My idea of heaven: life and business in Canberra. Helping my clients lose their nervousness at Speaking in Public. Presenting World Music at ArtSound FM Radio 92.7 www.artsound.fm. World Masters Squash Torino, 2013 and Hong Kong 2014. All my life I have wanted to sing Opera. Now training with Rosemary Lohmann, Voice Teacher.
I'm Speaker Coach at TEDxCanberra 2013, 2014, 2016 and now, 2017! Coaching works! Ask me.... firstname.lastname@example.org
Sunday, October 9, 2016
Public Speaking - How to Structure your Presentation
Send your comments on this PRESENTATION STRUCTURE diagram to: email@example.com
Whether you know it or not, any talk or presentation you give to an audience will consist of these components:
- You will have an Opening, even if it is just you walking on to the stage and beginning to speak. - As a courtesy, especially for a longer talk, you will give the audience an overview Signpost of what you will be covering in your talk. The signpost is also the place where you may have to give the audience some "housekeeping" details, e.g. the timing of your talk, the point at which you will have Question time. (Don't leave Question Time until the very end because then it can be a very untidy end to your presentation with, sometimes, people leaving the room before you have a chance to give a summary and close. -The Body of your Talk. Your talk will be on more than one element of your topic. The Rule of Three works well here. This is where you start writing your talk. Don't waste time thinking of the title - it will reveal itself in the body of your talk. Very probably, so will the Close of your talk. - If there's Question Time, place it after the body of your talk. (Email me if you want to know the reasons for this) - Summary: this is where you can acknowledge questions raised in Question Time. You can even introduce some material you may have forgotten to mention. - Call to action: What do you want your audience to do, after you have finished speaking? If it is "nothing" Why are you there? Why are they listening? It can be as little as "Now you are better informed on this topic" through to "Now you have seen what benefits body organ donation can result in, and you can sign up right here and now."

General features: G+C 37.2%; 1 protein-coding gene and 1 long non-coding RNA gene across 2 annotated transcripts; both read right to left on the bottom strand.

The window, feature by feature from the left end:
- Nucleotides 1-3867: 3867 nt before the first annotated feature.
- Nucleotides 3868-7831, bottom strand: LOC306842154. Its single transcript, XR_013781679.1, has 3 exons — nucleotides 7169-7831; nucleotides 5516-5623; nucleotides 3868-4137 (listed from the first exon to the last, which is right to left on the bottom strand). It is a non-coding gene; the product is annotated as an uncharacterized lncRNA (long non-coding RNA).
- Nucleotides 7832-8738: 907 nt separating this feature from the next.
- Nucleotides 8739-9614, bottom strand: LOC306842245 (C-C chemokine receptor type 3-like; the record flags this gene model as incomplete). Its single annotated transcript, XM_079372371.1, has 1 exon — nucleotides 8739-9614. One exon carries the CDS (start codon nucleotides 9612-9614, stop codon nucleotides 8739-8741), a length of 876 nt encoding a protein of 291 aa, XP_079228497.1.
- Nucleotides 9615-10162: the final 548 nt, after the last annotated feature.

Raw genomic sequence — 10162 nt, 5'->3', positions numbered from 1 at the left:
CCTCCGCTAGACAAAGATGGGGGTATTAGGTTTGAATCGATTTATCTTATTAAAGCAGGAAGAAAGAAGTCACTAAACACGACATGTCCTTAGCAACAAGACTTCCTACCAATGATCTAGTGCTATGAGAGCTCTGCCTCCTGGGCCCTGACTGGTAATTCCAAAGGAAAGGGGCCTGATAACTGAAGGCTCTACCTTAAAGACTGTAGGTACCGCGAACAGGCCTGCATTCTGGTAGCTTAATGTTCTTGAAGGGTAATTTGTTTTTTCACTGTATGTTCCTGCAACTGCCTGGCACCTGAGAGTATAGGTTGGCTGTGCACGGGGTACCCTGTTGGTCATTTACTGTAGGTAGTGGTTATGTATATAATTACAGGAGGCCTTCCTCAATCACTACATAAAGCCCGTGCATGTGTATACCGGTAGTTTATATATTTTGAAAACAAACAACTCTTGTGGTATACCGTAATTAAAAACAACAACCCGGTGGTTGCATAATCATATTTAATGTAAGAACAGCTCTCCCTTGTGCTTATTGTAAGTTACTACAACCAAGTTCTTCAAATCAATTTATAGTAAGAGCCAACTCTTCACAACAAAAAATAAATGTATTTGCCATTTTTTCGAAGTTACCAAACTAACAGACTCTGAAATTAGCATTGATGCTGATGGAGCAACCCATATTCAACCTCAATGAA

- Close: Here you may repeat what I call your absolute statement.
If you had only 30 seconds to give this presentation - what would be your statement? In one sentence? Make sure that everything in your talk is congruent with this one absolute statement.